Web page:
However it does show that there's more confidence in the second-year version of Butler than there was in the rookie version, which in turn would mean that this season Deng could have his minutes curtailed a smidgen, which in turn would mean a lesser chance of re-aggravating his wrist.
The key to last year's Bench Mob was not the individual components; it was the whole that became greater than the sum of its parts. It was the synergy of the team.
The beauty of the unit was every player knowing his role and every aspect of the game being filled by players knowing their roles.
This unit has not quite reached that point yet. In fact, after the first game it looked like the new unit hadn't even started daydreaming about one day setting that point as a goal.
It was awful. it was discombobulated, disorganized, haphazard and outright lawless. It was appropriate to name them the Bench Mob, but with a more Chicagoan emphasis on the word "Mob" if you know what I mean (which isn't entirely inappropriate given the United Center's proximity to Little Italy).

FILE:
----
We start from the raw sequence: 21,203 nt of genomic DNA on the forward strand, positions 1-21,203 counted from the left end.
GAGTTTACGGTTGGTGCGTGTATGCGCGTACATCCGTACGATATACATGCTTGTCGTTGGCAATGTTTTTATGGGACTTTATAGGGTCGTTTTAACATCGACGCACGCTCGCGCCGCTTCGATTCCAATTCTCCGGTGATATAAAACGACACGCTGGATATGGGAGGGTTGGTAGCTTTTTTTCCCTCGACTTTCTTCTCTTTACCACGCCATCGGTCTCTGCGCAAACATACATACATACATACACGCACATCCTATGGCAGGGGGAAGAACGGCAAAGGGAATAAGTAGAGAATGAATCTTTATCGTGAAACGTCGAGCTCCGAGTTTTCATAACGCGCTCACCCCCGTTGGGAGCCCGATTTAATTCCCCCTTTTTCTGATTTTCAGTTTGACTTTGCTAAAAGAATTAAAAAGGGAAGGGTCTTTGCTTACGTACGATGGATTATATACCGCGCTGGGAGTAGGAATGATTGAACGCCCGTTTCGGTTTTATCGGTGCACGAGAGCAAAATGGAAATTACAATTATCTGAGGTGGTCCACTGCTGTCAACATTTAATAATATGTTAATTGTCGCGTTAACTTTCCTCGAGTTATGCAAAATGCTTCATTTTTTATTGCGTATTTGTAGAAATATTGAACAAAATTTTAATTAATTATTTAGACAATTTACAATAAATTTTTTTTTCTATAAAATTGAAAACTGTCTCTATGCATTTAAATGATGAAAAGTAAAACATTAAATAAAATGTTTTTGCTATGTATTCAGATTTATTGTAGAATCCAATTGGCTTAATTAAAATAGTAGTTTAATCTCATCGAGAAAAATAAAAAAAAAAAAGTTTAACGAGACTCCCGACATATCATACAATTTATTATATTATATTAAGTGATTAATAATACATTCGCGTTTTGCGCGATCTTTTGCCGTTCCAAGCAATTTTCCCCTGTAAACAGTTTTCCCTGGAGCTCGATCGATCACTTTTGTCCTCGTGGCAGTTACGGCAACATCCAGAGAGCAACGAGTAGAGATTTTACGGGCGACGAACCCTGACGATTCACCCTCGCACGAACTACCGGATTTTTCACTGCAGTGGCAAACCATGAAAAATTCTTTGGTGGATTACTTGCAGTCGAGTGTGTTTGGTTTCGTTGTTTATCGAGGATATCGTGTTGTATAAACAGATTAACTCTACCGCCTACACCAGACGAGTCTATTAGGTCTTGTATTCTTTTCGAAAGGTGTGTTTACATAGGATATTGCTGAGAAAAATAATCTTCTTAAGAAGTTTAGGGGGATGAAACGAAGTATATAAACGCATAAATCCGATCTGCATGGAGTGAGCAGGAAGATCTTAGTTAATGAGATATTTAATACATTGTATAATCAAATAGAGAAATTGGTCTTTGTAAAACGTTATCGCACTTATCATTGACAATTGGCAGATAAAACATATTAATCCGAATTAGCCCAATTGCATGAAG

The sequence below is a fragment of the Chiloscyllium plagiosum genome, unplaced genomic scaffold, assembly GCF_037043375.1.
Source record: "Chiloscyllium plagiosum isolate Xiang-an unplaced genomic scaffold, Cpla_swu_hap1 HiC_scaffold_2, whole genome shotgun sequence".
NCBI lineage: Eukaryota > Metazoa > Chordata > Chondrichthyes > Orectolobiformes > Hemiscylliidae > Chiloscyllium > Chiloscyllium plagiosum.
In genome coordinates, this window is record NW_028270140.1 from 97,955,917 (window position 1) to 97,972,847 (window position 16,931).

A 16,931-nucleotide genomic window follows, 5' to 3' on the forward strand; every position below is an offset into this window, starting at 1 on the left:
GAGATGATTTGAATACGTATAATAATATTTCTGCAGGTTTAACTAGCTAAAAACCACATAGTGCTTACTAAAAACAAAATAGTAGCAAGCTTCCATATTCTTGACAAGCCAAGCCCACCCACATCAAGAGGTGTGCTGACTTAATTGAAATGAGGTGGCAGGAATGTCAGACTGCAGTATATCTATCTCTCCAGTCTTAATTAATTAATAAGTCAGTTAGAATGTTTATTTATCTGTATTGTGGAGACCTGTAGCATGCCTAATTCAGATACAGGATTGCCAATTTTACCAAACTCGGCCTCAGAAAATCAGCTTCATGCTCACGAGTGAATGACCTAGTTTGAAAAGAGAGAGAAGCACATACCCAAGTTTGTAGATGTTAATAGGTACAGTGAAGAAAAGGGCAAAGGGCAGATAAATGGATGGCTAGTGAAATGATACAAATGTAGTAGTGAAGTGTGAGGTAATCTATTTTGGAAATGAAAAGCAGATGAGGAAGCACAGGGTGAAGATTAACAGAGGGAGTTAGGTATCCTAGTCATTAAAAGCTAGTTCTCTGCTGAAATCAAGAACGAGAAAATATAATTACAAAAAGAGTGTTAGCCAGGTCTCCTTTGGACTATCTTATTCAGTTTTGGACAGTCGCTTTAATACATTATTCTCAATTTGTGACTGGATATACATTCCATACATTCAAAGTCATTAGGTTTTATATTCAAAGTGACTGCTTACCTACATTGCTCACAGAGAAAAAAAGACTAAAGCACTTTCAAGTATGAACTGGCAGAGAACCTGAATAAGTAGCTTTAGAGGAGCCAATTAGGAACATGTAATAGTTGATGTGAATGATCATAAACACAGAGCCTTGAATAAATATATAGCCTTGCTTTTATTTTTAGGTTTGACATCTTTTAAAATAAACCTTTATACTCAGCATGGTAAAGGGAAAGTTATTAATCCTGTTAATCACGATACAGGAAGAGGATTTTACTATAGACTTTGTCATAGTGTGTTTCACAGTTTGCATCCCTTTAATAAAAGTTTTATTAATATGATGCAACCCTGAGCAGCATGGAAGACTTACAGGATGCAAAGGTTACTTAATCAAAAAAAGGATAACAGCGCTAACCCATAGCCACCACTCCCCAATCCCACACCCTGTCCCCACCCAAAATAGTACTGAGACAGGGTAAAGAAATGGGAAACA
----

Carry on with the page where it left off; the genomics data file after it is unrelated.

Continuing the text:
I say that because they shot first and asked questions later.
So the question is how do you turn the mobbed up bench into the Bench Mob 2.0. A big part of the answer to that lies in the way the first unit got there.
The Bench Mob did not come from nowhere. They were the second ranked bench in 2010-11 according to HoopsStats.com. Yet according to the same measure through the month of November, the same squad was 21st in the NBA.
Offensively, this group was never special. Last year, it was 23rd in the NBA in points scored per game with 29.2..
The moral of the story here is that while this group might seem deplorable and awful at times, it's been three preseason games!!! Yes, you can say that it's just making excuses for it, but that doesn't mean the excuses aren't valid.
Don't put any more measure into the blundering bench woes than you would into the superb third-quarter spurts or the Memphis win. As the group has time to play together, the players will learn to play together.
Why can we have such confidence in that? Two words: Tom Thibodeau. The same coach that made the first group work will make the second group work. Just be patient.